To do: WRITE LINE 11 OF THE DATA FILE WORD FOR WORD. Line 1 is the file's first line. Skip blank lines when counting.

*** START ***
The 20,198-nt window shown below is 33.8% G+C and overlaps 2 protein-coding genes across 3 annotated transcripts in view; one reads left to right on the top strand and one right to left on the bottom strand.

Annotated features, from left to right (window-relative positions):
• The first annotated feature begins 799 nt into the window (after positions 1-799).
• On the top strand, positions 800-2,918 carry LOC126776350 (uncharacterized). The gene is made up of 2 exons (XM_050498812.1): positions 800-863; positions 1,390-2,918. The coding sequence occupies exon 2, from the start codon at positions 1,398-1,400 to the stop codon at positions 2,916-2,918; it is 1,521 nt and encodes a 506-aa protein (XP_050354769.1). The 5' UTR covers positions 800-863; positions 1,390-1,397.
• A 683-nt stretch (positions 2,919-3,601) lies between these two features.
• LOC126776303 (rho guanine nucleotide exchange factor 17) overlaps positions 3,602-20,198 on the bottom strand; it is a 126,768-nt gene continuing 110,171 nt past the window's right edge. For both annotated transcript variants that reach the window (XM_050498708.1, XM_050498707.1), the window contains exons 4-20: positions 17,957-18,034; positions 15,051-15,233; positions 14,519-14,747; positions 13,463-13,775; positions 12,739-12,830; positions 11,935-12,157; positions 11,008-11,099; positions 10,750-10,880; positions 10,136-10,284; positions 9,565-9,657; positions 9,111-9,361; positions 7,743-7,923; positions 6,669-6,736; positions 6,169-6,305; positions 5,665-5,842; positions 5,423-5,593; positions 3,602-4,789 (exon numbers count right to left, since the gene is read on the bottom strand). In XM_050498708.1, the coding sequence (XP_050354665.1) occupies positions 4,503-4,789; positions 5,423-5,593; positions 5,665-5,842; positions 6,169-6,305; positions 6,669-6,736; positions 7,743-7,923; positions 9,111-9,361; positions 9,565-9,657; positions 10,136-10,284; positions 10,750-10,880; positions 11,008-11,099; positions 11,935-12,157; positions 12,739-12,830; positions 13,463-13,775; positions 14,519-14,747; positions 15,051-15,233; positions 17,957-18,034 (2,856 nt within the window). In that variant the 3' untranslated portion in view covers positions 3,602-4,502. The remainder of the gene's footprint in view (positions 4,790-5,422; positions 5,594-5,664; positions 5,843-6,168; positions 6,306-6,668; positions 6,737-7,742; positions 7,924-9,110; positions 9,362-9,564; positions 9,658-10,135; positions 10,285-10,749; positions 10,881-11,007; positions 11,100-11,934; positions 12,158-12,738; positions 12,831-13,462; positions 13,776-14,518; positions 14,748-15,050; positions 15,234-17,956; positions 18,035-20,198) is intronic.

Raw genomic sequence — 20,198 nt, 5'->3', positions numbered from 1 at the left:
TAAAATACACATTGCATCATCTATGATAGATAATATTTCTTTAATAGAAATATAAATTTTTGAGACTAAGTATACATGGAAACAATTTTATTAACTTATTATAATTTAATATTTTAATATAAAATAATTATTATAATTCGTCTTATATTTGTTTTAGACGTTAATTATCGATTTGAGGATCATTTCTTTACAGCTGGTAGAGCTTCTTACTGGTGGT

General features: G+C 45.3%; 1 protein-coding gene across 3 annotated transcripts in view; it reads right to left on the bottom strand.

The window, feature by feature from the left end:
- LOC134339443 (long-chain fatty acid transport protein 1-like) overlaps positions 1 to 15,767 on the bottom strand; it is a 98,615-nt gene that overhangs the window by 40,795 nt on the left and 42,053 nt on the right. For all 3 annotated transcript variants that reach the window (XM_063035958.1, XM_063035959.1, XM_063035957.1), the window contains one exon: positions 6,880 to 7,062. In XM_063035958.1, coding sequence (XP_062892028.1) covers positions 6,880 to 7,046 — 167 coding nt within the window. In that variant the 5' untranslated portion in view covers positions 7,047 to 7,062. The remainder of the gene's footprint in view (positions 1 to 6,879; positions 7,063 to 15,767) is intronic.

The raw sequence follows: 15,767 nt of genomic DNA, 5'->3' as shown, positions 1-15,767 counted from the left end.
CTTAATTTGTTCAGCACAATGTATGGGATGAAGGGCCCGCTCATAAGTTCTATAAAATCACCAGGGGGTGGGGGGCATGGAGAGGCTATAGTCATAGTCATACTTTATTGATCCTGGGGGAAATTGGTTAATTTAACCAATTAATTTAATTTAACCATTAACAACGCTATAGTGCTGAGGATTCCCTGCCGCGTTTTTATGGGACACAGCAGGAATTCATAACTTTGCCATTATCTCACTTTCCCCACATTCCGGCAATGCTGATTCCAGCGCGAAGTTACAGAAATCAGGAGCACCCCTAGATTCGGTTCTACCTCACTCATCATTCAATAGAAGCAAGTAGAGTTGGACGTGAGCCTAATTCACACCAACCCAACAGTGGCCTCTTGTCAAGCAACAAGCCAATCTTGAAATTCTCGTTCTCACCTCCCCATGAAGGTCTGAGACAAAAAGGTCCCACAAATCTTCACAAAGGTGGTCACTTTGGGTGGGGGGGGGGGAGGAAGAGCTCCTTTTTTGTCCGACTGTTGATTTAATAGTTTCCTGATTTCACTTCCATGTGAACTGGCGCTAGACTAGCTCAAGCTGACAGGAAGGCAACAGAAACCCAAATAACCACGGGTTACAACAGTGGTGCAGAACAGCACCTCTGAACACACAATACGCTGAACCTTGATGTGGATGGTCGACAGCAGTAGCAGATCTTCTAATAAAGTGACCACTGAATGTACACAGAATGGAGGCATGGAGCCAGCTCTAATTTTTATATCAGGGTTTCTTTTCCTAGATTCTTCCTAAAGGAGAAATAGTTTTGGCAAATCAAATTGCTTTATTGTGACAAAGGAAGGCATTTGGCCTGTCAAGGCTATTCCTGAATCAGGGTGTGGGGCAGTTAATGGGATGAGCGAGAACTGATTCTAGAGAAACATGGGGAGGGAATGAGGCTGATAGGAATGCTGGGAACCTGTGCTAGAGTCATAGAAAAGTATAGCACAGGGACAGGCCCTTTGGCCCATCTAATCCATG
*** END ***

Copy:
- LOC134339443 (long-chain fatty acid transport protein 1-like) overlaps positions 1 to 15,767 on the bottom strand; it is a 98,615-nt gene that overhangs the window by 40,795 nt on the left and 42,053 nt on the right. For all 3 annotated transcript variants that reach the window (XM_063035958.1, XM_063035959.1, XM_063035957.1), the window contains one exon: positions 6,880 to 7,062. In XM_063035958.1, coding sequence (XP_062892028.1) covers positions 6,880 to 7,046 — 167 coding nt within the window. In that variant the 5' untranslated portion in view covers positions 7,047 to 7,062. The remainder of the gene's footprint in view (positions 1 to 6,879; positions 7,063 to 15,767) is intronic.